According to a March report from the U.S. Department of Agriculture (USDA), American farmers just aren’t planting wheat like they used to. Not only are we seeing shrinkage in the acreage devoted to the amber grain—more and more farmers are switching to soybeans—but wheat seedings are down for a second straight year. The USDA, in fact, estimates them to be at their lowest level ever since records began nearly 100 years ago in 1919.

As to the second point, severe to extreme hot and dry weather conditions in the Northern Plains—specifically in areas of Montana and the Dakotas—are putting wheat (and corn) on the defensive. According to the U.S. Drought Monitor, parts of Montana just experienced their driest May and June in 99 years and the driest January through June since 1983. Last week alone, temperatures in the region surged into the 90s and 100s, about 15 to 20 degrees above the norm. These conditions are expected to persist for several more weeks.

drought in the northern plains has impacted spring wheat conditions
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Supply constraints have pushed the grain up 25 percent so far this year to a nearly two-year high. A bushel now costs a little over $5, but some analysts see it rising above $6 and $7.

Precious Metals Continue to Shine

Also benefiting from limited supply is silver, which climbed nearly 4.5 percent as of June 30. The Silver Institute reported in May that global silver mine production in 2016 declined for the first time in 14 years on lower-than-expected output from lead, zinc and gold projects. World supply decreased 0.6 percent year-over-year, or about 32.6 million ounces.

Meanwhile, silver’s use in solar photovoltaic (PV) cells hit a new record high last year, further boosting demand. As I shared with you in May, solar ranked as the number one source of new electric generating capacity in the U.S. in 2016, followed by natural gas and wind.

In the first half of 2017, palladium, the silvery-white metal used in the production of catalytic converters, has surged to a 16-year high on speculative demand.

palladium price closing in on 16 year high
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At first blush, this trade might seem counterintuitive. After all, gas-powered vehicles, which use catalytic converters to control emissions, are expected to be surpassed in sales by electric vehicles, which do not require palladium, as early as 2040. Volvo just announced that it would completely phase out gas-only vehicles by 2019. Meanwhile, Tesla’s first mass-market battery electric vehicle (BEV) finally hit production last week.

Driving palladium’s rally this year, though, are bets that European car buyers will soon be switching from diesel-burning to gas-burning cars because of emissions concerns.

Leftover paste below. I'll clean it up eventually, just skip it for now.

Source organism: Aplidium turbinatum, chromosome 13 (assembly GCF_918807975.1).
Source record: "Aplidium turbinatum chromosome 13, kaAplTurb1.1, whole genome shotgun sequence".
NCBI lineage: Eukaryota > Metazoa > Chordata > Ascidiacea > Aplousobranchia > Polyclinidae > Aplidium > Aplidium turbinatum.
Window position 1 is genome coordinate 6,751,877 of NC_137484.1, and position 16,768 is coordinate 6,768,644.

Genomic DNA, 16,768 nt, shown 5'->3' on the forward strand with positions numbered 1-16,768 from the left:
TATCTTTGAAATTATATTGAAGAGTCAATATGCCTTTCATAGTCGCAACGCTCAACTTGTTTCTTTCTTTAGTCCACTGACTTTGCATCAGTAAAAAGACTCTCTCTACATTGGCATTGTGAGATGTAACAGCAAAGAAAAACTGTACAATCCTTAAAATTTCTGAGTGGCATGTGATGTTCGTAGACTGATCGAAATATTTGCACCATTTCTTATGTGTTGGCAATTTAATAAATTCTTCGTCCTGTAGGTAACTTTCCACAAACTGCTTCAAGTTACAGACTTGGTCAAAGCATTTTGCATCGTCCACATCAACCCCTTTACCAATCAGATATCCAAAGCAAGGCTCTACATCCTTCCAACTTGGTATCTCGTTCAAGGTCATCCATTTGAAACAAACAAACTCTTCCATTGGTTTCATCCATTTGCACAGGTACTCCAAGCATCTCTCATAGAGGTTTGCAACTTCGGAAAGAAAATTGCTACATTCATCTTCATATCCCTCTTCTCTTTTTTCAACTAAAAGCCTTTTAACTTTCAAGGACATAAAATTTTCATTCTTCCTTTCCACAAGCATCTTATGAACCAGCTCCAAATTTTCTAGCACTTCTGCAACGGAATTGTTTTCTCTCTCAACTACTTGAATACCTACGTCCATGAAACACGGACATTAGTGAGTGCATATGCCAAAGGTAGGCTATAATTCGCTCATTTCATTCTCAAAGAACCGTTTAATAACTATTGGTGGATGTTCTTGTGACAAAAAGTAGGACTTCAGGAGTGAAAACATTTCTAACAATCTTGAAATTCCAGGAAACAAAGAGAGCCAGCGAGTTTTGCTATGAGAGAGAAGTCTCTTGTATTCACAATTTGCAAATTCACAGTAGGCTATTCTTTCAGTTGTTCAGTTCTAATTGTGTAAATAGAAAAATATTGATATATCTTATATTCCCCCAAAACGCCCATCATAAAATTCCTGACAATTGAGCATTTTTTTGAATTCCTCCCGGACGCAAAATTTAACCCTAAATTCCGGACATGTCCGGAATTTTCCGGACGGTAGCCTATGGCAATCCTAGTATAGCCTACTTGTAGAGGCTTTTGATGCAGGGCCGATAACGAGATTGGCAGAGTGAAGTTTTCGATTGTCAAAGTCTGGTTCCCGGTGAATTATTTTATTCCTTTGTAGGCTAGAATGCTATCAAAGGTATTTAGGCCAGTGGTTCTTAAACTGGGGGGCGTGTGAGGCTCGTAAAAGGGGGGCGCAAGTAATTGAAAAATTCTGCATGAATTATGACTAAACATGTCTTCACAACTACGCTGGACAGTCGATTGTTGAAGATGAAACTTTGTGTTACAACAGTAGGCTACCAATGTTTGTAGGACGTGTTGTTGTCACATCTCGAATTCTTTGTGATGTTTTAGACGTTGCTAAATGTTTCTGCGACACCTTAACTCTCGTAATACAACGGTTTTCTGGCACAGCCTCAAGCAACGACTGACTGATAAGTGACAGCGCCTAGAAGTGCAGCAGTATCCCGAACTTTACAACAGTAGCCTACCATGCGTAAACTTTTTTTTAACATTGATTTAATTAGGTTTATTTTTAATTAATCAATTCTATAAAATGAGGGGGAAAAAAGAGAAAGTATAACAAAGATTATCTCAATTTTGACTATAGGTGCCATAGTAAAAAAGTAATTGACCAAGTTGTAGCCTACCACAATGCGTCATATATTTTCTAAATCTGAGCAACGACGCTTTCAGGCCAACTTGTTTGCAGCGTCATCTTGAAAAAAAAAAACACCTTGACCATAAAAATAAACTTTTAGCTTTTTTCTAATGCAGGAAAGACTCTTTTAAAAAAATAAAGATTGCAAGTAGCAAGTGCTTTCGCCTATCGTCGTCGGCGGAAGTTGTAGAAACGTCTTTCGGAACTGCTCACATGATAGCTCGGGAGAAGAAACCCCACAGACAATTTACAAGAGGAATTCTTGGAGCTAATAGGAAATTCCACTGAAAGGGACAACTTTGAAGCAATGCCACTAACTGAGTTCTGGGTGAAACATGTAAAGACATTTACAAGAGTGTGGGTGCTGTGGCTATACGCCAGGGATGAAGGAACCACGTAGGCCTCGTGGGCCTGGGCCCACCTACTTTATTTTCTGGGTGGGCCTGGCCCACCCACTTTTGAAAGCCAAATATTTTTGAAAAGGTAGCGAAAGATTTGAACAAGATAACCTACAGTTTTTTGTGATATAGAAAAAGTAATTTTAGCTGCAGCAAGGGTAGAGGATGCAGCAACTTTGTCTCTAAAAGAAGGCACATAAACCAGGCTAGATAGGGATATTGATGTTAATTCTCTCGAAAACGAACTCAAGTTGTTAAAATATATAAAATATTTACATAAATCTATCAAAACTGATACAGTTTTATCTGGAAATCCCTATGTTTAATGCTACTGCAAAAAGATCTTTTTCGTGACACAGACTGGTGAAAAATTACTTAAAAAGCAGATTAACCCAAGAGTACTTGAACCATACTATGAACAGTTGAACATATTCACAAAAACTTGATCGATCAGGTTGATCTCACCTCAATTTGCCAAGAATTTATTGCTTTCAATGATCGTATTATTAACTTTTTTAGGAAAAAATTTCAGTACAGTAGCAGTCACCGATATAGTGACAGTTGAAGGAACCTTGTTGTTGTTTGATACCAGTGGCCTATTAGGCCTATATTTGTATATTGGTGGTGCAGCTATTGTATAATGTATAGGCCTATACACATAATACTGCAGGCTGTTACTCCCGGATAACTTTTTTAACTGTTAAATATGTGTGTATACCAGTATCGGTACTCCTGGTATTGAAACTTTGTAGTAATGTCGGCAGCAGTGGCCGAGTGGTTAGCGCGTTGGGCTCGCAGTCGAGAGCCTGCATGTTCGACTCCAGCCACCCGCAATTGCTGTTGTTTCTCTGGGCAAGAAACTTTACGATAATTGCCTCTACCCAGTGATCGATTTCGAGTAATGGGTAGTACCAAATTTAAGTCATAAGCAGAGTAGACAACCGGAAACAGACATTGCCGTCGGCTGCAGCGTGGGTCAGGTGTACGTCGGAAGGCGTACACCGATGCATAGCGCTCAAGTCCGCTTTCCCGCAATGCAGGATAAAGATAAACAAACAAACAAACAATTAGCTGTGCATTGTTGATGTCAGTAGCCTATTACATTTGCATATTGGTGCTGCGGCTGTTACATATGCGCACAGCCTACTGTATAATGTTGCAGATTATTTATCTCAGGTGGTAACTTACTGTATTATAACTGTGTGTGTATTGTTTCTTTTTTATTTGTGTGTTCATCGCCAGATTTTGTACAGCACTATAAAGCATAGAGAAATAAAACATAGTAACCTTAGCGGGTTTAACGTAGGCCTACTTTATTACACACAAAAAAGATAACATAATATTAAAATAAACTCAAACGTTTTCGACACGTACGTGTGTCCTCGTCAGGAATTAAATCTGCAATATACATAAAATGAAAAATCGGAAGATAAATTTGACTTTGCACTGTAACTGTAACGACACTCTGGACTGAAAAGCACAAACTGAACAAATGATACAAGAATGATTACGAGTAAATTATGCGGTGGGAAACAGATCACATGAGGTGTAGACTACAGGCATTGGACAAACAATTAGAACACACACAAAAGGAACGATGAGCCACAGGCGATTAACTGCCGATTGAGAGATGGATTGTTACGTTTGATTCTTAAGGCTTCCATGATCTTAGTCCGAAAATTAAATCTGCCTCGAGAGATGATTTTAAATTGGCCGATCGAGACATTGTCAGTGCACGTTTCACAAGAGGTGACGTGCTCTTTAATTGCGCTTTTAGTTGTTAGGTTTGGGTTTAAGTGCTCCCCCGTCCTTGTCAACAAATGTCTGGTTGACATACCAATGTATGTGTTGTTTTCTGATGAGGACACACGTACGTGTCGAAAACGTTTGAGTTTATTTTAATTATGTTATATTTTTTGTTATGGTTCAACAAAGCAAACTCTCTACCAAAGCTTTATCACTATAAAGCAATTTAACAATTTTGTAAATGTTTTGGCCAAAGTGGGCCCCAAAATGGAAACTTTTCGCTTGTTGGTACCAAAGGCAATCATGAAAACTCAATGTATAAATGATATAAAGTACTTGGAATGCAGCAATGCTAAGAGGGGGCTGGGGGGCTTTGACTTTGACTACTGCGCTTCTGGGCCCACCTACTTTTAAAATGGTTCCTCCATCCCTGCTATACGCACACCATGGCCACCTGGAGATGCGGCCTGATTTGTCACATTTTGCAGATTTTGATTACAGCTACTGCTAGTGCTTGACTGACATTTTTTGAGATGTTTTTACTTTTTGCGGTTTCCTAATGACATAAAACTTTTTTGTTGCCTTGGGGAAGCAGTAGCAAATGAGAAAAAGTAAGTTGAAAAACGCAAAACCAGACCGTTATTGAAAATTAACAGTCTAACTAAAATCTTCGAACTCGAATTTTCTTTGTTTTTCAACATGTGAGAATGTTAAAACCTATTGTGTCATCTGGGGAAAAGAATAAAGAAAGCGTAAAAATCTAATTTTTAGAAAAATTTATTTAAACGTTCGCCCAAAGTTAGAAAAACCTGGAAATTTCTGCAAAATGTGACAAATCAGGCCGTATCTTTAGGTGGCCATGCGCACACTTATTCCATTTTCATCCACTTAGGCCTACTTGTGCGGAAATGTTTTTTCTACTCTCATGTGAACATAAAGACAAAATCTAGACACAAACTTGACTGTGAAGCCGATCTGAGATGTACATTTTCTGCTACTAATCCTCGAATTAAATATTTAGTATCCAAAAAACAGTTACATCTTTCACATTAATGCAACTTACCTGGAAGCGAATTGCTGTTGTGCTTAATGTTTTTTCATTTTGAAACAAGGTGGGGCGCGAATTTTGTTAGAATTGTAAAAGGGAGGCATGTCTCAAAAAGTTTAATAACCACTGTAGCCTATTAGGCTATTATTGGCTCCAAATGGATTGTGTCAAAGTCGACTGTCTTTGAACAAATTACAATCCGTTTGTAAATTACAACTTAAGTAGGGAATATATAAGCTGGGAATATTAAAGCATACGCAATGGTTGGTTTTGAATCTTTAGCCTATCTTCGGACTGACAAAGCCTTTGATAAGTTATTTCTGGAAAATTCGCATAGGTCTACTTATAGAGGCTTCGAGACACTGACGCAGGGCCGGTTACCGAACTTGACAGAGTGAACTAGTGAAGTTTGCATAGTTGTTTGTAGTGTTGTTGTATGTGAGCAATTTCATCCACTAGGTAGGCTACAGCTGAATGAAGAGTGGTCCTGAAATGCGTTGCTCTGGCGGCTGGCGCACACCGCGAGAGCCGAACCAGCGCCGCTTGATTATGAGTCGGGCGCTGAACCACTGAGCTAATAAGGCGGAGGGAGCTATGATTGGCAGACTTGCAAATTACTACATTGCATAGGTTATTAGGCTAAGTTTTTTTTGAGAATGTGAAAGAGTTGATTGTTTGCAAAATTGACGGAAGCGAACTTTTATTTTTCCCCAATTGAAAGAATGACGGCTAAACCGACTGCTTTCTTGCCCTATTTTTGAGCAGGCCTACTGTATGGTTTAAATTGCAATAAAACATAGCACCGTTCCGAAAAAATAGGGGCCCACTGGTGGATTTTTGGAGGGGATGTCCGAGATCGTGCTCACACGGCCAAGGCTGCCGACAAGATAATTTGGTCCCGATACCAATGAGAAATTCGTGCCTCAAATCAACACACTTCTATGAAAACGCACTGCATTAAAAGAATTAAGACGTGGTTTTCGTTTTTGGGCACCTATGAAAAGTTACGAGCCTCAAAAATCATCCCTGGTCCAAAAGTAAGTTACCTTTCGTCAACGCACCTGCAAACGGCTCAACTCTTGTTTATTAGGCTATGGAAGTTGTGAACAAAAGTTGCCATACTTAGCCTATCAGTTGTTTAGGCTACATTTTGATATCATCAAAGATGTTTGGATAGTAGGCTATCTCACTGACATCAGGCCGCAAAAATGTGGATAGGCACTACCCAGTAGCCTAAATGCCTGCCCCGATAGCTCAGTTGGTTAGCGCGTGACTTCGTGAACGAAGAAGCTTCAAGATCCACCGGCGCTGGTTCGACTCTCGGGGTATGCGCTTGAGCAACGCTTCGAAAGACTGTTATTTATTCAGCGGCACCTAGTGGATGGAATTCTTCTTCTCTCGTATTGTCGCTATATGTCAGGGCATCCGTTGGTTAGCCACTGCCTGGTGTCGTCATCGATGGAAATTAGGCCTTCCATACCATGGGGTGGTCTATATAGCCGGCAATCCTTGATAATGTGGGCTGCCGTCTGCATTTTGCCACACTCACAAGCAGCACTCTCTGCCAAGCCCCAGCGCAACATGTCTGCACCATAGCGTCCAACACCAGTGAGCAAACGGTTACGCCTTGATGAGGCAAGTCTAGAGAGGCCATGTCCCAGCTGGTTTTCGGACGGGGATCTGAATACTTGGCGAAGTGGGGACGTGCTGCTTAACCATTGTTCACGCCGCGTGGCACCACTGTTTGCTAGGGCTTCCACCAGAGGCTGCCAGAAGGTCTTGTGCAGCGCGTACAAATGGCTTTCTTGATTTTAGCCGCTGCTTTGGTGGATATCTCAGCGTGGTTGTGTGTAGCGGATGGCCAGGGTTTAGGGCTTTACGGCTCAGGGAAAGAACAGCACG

portfolio manager samuel paleaz poses near equipment in macraes the largest gold mine in new zealand

Palladium—one of the rarest elements on earth and mined almost exclusively in Russia and South Africa—is the smallest precious metals market, making its prices particularly vulnerable to such speculative trading. It’s achieved near-price parity with its sister metal, platinum, for the first time in two decades.  

On the other end of the spectrum is gold, whose market is larger than many major global stock and bond markets. Those include U.K. gilts, German bunds, the FTSE 100 Index, the Hang Seng Index and others.

Up 7.75 percent in the first six months, gold was supported largely by strong demand in India as consumers made their purchases ahead of the government’s Goods and Services Tax (GST), in effect since July 1, which levies a 3 percent tax on gold.

The impact of the country’s demonetization in December is also still being felt, with Indians’ confidence in fiat currencies tested. I believe Prime Minister Narendra Modi’s scheme to combat black money and public corruption, while admirable, has only reinforced Indians’ faith in the yellow metal as a store of value.

With consumer prices in the U.S. possibly set to begin rising on President Trump’s more protectionist policies—once he can get them enacted—gold priced in dollars could also be headed higher.

The Road Ahead

There’s a lot we’ll be keeping our eyes on in the second half of the year. For one, look to India’s upcoming Diwali holiday and fourth-quarter wedding season, during which gold gift-giving is considered auspicious.

Earlier in the year, I was excited about Trump’s ambitious infrastructure agenda, which would have greatly boosted domestic demand for base metals and energy. But with the Senate still locked in negotiations over what to do about Obamacare, an infrastructure deal looks as if it’s months if not years away.

Finally, I think with Tesla firing up its Nevada-based Gigafactory, investors would be prudent to keep their eyes on aluminum, cobalt, nickel and especially copper, as electric vehicles use around three times as much of the red metal as conventional vehicles. Lithium, which I featured back in March, is also expected to be a beneficiary of the move to BEVs.

 

 

All opinions expressed and data provided are subject to change without notice. Some of these opinions may not be appropriate to every investor. By clicking the link(s) above, you will be directed to a third-party website(s). U.S. Global Investors does not endorse all information supplied by this/these website(s) and is not responsible for its/their content.

The Bloomberg Commodity Index is made up of 22 exchange-traded futures on physical commodities. The index represents 20 commodities, which are weighted to account for economic significance and market liquidity.